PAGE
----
Sam and Zab are a British couple who, despite having been together for over seven years, never lived together, and for several years, weren’t even in the same country. In January 2013, they left Europe with one-way tickets to Buenos Aires to start their indefinite adventure together. Hopefully, they won’t end up killing each other. Please enjoy this week-in-the-life of Sam and Zab in Chile and Argentina.
Note: This post was originally published in 2013, and has since been updated for accuracy of links.
Day 1 – Thursday
7:30AM: Zab comes in from his roll-out mattress on the floor in the living room to the small spare room where I’m sleeping to wake me up. I wave him away, but open my eyes, begrudgingly. The sun is just coming up over the misty river in…where are we? Oh yes, Valdivia, southern Chile.
I get up, dress, and put a piece of fruit in my mouth before our Couchsurfing host, Ana who speaks no English, gets up to say goodbye to us. We hug, I thank her for her hospitality, and Zab uses his few words of Spanish to express his gratitude.
9:00AM: We’re happily reclining on the comfortable bus, pulling out of Valdivia and heading for the Argentine border.
The first couple of hours of scenery remind me a lot of southern England, with rolling hills and fields of cows, but once we start to approach the border, it becomes a much more dramatic, volcanic, forested landscape.
On the other side of the border, it feels like a different world: beautifully rugged steppe surrounding a shimmering blue lake so long it could be a fjord out to the sea.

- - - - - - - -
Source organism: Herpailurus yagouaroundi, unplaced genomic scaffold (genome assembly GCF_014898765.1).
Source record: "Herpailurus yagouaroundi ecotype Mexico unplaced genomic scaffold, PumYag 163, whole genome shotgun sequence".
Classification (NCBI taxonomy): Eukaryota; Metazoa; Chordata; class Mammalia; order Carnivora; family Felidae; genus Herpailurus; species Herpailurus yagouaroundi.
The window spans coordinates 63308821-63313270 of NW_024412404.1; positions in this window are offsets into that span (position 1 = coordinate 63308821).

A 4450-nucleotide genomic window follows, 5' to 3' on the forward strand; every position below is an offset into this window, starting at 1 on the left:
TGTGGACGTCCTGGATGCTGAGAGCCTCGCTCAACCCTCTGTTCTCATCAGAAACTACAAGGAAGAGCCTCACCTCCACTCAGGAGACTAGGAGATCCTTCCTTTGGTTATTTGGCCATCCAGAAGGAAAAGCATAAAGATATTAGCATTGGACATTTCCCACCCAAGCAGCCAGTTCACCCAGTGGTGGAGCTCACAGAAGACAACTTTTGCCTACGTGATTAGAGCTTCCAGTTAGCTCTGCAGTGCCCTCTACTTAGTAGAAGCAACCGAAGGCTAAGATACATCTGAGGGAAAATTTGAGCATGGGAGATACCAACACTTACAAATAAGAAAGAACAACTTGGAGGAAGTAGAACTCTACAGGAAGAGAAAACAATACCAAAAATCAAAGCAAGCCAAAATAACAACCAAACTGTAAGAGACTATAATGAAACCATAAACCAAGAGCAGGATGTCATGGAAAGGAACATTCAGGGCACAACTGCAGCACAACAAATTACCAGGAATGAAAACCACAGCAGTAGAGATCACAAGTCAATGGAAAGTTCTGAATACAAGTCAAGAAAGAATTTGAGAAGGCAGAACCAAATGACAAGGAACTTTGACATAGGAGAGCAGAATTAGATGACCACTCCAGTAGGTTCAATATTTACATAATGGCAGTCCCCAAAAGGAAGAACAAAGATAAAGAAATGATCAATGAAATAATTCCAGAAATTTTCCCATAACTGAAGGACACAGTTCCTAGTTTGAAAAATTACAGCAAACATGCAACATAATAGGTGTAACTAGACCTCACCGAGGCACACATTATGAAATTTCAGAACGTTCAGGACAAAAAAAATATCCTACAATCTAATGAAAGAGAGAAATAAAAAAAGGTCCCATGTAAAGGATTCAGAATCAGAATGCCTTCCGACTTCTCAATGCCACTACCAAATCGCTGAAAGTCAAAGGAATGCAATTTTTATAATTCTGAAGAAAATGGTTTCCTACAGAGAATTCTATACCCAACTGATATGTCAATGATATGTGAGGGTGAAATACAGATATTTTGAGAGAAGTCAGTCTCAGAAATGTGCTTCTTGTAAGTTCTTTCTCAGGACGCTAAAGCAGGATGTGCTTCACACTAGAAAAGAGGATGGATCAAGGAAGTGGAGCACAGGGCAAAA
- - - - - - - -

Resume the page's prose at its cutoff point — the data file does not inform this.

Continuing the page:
4:00PM: Arriving in Bariloche, our first task is to check at the train station whether there are tickets on the next train to Viedma.
Luckily, this is an easy task as the train station is adjacent to the bus terminal. Unluckily, there are no tickets left. We then walk to our recently opened guest house, are welcomed by and have a lovely chat with the owners.
7:00PM: Fully aware that we are extremely early for dinner by Argentina standards, we follow a recommendation from our guesthouse owner for a vegetarian place on the other side of town. We have the place to ourselves, and are pleasantly surprised by the inventive, tasty food that is so much more pleasing than much of what we’ve been eating in Chile.
11:00PM: After a slow walk back from dinner and another chat with the owners of our guesthouse, it’s time for bed. It’s been a long day.
Day 2 – Friday
9:00AM: We wake up, look at the overcast skies and check the weather forecast. Rain is due, so we make the decision to spend the day indoors, catching up on work we’ve neglected over the last couple of days.
Day 3 – Saturday
9:00AM: I wake up to find Zab no longer in the room with me. Turns out he’s been trying this thing called ‘getting up early and starting work’.
I grumble past him and go down for breakfast. He follows me, and afterwards, I pick up my laptop and join him for a few hours of writing.
12:30PM: Suddenly hungry, I demand that we get some lunch. We rush around town, trying to find something suitable (I become both picky and somewhat unreasonable when hungry).
Finally, we settle on pizza, and consume a huge and cheesy one, which is neither pleasant nor unpleasant. On our way back home for a nap, we grab some supplies from the supermarket for tomorrow.
4.30PM: After more work, its Zab’s turn to get bossy, and he decides that we need to go out for coffee and cake. At the coffee, I roll my eyes, but at the mention of cake I am quickly swayed. We dutifully gobble up one of Bariloche’s delicious cake creations and pretend to do some more work from our mobile devices in the café.
Day 4 – Sunday
8:30AM: My attempt at early breakfast is followed by a long chat with our guesthouse owners, before we are finally ready to head out for the day.
We have a little trouble buying bus tickets (it’s a Sunday in a small Argentine city after all), but eventually make our way out of town.